IntroductionVitamin E has anti-oxidant and -inflammatory properties hypothesized to benefit bone, but limited studies exist regarding its homologues. We examined circulating and dietary α- and γ-tocopherols with bone turnover markers (BTMs) and bone mineral density (BMD), and the role of inflammation in this relationship. MethodsWe performed two cross-sectional analyses from two visits (V2: 1997-1999 n=3883; V3: 2007-2011 n=2130) of the Aberdeen Prospective Osteoporosis Screening Study. Dietary and supplement intake by food frequency questionnaire were assessed at both visits. V2 BTMs (urinary free pyridinoline and deoxypyridinoline, serum N-terminal propeptide of type 1 collagen) and V3 serum α- and γ-tocopherols, inflammatory markers (interleukin-6 [IL-6], serum amyloid A [SAA], high-sensitivity C-reactive protein [hs-CRP], E-selectin), and dual x-ray absorptiometry BMD at the femoral neck and lumbar spine were collected. Food sources of tocopherol homologues and diet-serum correlations were determined. The relationships between dietary tocopherols and BTMs (V2), and dietary and serum tocopherols with BMD (V3) were examined by multivariable regression (adjusting for age, cholesterol, inflammatory markers, carotenoids, body mass index, height, physical activity level, alcohol intake, smoking status, and national deprivation category).ResultsSerum γ-tocopherol was associated with increasing concentrations of hs-CRP, SAA, and E-selectin (P-trend all <0.0001), while α-tocopherol was associated with decreasing concentrations of IL-6 and hs-CRP (P-trend all <0.001). Controlling for covariates, serum α-tocopherol was positively associated with BMD at the femoral neck (β=0.002, P=0.04) among those not reporting vitamin E supplementation. ConclusionWe did not find biologically meaningful results between dietary and tocopherol homologues with BTMs or BMD.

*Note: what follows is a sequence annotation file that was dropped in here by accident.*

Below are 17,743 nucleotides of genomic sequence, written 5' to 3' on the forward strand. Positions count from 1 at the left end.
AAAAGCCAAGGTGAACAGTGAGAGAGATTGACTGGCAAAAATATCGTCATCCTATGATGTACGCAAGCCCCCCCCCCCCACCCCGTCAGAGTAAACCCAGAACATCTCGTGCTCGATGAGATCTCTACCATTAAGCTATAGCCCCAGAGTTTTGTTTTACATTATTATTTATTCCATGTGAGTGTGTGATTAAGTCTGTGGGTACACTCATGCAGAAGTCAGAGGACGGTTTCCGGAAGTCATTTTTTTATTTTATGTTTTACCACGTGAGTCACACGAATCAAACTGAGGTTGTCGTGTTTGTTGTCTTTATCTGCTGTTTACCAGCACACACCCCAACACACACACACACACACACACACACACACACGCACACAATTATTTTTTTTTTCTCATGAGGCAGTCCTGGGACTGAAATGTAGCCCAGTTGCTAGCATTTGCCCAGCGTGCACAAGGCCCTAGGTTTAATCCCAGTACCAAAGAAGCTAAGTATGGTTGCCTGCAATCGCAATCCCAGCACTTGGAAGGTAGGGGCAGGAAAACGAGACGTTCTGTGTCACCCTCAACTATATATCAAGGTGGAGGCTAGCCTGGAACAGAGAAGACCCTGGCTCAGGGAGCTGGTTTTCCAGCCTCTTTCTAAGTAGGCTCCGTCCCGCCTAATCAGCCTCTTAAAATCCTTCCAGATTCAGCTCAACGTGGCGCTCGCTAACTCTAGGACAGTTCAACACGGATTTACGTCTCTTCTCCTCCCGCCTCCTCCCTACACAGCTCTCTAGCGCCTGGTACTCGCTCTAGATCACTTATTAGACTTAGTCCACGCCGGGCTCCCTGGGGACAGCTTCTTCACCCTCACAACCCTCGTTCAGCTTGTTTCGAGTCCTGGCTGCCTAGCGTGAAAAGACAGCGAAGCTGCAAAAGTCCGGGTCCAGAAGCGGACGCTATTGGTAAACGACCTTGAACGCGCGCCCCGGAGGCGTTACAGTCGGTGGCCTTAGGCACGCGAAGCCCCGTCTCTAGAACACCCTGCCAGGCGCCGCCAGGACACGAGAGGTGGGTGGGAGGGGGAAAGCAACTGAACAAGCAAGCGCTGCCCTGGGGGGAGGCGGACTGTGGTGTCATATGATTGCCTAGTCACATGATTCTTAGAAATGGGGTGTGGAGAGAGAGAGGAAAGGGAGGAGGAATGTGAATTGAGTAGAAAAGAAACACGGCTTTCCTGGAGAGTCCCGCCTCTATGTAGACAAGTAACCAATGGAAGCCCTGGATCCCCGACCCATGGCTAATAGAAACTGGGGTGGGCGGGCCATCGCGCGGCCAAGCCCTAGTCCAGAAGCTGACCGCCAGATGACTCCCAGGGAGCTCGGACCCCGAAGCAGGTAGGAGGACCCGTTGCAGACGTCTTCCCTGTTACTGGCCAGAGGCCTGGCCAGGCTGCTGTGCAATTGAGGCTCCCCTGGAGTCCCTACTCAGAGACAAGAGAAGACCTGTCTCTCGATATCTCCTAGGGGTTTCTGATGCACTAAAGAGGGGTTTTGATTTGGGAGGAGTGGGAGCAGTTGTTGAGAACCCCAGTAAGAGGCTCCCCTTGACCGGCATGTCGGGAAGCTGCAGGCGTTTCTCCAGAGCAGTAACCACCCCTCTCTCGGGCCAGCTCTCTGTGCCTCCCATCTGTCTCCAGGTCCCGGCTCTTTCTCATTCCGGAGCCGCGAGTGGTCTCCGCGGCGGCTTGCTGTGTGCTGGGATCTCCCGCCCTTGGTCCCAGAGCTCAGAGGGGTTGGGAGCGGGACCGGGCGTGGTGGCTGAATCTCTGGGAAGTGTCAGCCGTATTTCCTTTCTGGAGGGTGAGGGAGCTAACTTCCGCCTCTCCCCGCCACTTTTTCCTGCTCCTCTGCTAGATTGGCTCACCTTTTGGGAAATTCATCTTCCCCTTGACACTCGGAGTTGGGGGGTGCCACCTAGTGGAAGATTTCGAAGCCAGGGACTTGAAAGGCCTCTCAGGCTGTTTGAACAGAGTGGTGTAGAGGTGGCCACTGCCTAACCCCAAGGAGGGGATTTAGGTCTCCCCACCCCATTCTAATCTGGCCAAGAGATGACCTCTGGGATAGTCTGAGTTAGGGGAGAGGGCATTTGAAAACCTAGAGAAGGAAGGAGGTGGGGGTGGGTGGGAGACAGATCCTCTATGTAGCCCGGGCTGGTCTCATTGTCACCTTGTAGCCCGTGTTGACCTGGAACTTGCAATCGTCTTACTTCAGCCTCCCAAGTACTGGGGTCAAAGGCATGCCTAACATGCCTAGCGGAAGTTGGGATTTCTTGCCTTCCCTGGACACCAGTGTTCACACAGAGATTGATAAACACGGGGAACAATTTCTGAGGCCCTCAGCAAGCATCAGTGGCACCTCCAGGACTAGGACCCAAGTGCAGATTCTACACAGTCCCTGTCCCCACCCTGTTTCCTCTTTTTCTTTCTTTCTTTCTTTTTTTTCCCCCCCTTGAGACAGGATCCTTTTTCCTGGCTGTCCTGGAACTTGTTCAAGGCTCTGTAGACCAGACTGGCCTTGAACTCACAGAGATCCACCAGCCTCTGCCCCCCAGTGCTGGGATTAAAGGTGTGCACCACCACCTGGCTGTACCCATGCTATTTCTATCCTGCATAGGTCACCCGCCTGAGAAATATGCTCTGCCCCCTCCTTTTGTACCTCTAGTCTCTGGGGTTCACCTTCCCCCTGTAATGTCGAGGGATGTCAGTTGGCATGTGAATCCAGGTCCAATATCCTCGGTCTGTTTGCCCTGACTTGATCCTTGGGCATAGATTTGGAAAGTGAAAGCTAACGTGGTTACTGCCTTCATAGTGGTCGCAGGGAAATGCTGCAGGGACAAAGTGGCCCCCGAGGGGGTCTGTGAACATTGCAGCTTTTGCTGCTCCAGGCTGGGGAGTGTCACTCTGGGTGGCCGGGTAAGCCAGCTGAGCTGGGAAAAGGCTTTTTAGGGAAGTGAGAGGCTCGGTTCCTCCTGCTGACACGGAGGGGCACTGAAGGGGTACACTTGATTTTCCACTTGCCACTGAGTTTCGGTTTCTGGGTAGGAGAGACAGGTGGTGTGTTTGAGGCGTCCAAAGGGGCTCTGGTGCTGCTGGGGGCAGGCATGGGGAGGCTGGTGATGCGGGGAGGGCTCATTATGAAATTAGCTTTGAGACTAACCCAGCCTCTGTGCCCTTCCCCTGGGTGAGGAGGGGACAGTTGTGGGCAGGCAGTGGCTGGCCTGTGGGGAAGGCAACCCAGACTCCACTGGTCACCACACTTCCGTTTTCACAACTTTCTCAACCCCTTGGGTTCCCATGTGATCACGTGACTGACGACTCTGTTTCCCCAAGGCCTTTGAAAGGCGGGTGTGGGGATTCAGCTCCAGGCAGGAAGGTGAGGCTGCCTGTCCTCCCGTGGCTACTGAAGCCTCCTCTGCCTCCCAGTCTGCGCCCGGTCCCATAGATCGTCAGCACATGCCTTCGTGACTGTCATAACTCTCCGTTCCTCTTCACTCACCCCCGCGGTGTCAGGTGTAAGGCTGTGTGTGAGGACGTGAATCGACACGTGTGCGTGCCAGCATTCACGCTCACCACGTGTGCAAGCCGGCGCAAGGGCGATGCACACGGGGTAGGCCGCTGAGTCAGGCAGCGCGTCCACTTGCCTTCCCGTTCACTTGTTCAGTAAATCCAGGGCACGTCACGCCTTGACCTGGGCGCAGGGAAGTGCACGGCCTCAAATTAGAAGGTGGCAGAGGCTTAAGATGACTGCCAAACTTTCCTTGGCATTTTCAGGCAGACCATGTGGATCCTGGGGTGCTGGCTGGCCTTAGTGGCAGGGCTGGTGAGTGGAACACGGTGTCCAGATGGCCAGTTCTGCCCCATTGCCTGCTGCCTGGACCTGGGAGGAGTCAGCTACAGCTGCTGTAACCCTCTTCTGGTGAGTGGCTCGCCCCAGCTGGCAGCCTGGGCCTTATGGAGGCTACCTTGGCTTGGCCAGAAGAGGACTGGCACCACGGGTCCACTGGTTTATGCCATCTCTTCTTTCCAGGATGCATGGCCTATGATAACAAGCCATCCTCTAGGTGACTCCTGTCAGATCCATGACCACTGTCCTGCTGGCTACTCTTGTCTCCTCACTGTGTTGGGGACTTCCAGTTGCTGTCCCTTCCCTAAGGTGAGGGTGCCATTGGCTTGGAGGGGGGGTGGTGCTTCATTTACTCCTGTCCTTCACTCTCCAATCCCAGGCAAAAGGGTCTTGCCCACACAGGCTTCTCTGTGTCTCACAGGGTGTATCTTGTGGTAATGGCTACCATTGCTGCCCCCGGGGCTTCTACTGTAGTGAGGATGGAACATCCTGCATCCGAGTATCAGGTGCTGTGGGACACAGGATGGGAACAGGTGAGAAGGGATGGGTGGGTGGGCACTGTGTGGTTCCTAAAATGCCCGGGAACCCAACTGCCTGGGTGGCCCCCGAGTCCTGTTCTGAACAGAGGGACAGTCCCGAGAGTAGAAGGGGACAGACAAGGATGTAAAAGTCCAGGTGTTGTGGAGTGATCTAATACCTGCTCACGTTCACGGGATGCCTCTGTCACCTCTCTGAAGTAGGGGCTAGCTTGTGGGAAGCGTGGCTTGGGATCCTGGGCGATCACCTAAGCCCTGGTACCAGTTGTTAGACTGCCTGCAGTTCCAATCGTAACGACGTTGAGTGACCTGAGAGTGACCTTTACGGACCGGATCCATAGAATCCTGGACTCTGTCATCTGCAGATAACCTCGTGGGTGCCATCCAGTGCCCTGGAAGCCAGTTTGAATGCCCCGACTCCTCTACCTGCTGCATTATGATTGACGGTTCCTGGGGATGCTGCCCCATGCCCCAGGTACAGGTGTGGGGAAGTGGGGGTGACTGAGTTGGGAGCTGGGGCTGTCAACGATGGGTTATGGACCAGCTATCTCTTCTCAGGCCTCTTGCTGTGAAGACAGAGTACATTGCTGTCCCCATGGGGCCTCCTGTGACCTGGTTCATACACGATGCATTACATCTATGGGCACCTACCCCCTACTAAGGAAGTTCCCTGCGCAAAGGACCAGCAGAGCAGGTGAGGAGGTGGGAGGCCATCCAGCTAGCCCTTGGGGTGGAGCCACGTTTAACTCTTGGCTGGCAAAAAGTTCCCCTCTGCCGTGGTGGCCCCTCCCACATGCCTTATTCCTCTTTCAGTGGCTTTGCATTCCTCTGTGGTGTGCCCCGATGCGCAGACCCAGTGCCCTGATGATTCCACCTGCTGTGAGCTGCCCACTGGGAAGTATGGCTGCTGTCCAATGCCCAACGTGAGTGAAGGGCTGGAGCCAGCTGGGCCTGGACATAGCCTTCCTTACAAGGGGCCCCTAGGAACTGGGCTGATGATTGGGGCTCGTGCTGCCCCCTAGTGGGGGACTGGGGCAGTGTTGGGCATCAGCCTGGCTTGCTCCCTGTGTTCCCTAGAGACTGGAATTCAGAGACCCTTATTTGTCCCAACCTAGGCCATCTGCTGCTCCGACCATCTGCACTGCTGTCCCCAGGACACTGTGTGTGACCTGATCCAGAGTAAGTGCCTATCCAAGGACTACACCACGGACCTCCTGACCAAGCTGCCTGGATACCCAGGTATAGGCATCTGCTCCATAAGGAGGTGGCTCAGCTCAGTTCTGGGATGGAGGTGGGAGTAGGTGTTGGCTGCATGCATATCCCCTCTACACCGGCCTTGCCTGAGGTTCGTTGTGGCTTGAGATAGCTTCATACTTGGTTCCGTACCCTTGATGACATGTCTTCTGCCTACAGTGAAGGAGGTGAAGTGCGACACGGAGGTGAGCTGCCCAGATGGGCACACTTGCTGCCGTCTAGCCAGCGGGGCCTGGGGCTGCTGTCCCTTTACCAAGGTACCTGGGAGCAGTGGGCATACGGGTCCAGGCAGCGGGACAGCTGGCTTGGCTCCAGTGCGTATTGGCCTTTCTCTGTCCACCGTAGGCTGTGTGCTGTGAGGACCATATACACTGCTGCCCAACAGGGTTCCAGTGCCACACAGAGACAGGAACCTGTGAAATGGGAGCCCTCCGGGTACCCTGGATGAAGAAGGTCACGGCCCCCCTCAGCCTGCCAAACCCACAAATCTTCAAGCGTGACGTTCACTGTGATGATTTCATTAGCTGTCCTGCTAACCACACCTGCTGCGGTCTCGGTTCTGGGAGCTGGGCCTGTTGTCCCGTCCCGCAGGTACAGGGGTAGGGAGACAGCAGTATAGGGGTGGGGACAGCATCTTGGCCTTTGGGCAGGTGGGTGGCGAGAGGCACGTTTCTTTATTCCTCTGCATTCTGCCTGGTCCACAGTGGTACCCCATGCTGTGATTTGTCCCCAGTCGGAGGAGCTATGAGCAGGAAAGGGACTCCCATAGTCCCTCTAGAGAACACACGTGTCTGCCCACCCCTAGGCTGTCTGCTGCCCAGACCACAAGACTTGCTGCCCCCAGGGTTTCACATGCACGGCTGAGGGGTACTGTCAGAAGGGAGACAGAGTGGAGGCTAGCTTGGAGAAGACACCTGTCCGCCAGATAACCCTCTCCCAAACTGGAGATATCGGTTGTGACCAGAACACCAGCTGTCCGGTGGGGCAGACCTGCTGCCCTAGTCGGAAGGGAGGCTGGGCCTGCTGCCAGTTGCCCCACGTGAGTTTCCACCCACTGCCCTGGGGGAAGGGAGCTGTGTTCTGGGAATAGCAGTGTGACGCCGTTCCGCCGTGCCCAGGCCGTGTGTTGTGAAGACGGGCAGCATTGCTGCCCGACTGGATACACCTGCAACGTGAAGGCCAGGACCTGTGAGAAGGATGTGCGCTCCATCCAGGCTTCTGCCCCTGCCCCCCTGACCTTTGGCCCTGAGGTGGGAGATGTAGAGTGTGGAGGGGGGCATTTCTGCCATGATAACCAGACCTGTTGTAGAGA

- bone mineral density
- bone markers
- vitamin E
- postmenopausal women
Yang, T. C., Duthie, G. G., Aucott, L. S., & MacDonald, H. M. (2016). Vitamin E homologues α - and γ-tocopherol are not associated with bone turnover markers or bone mineral density in perimenopausal and postmenopausal women. Osteoporosis International, 27(7), 2281-2290. https://doi.org/10.1007/s00198-015-3470-x